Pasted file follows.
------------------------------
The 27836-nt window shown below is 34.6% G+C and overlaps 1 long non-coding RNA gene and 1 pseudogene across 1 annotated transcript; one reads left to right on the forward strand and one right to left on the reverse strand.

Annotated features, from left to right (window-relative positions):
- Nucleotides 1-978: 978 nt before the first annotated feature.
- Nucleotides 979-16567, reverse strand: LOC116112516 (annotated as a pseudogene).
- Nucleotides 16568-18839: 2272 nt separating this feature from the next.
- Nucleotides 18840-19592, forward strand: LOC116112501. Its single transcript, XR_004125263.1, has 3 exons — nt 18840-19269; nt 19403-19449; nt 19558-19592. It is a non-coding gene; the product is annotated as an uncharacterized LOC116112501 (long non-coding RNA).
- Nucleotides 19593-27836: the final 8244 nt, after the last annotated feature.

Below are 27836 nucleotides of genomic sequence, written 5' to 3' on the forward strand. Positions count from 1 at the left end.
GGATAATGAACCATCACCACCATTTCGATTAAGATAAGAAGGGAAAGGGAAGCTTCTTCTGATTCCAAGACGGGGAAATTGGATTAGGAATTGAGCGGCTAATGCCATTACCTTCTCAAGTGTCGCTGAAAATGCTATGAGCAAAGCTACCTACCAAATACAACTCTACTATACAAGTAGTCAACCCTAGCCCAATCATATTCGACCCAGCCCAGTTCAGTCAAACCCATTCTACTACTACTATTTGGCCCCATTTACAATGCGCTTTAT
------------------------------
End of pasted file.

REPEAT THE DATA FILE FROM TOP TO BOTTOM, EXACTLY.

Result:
The 27836-nt window shown below is 34.6% G+C and overlaps 1 long non-coding RNA gene and 1 pseudogene across 1 annotated transcript; one reads left to right on the forward strand and one right to left on the reverse strand.

Annotated features, from left to right (window-relative positions):
- Nucleotides 1-978: 978 nt before the first annotated feature.
- Nucleotides 979-16567, reverse strand: LOC116112516 (annotated as a pseudogene).
- Nucleotides 16568-18839: 2272 nt separating this feature from the next.
- Nucleotides 18840-19592, forward strand: LOC116112501. Its single transcript, XR_004125263.1, has 3 exons — nt 18840-19269; nt 19403-19449; nt 19558-19592. It is a non-coding gene; the product is annotated as an uncharacterized LOC116112501 (long non-coding RNA).
- Nucleotides 19593-27836: the final 8244 nt, after the last annotated feature.

Below are 27836 nucleotides of genomic sequence, written 5' to 3' on the forward strand. Positions count from 1 at the left end.
GGATAATGAACCATCACCACCATTTCGATTAAGATAAGAAGGGAAAGGGAAGCTTCTTCTGATTCCAAGACGGGGAAATTGGATTAGGAATTGAGCGGCTAATGCCATTACCTTCTCAAGTGTCGCTGAAAATGCTATGAGCAAAGCTACCTACCAAATACAACTCTACTATACAAGTAGTCAACCCTAGCCCAATCATATTCGACCCAGCCCAGTTCAGTCAAACCCATTCTACTACTACTATTTGGCCCCATTTACAATGCGCTTTAT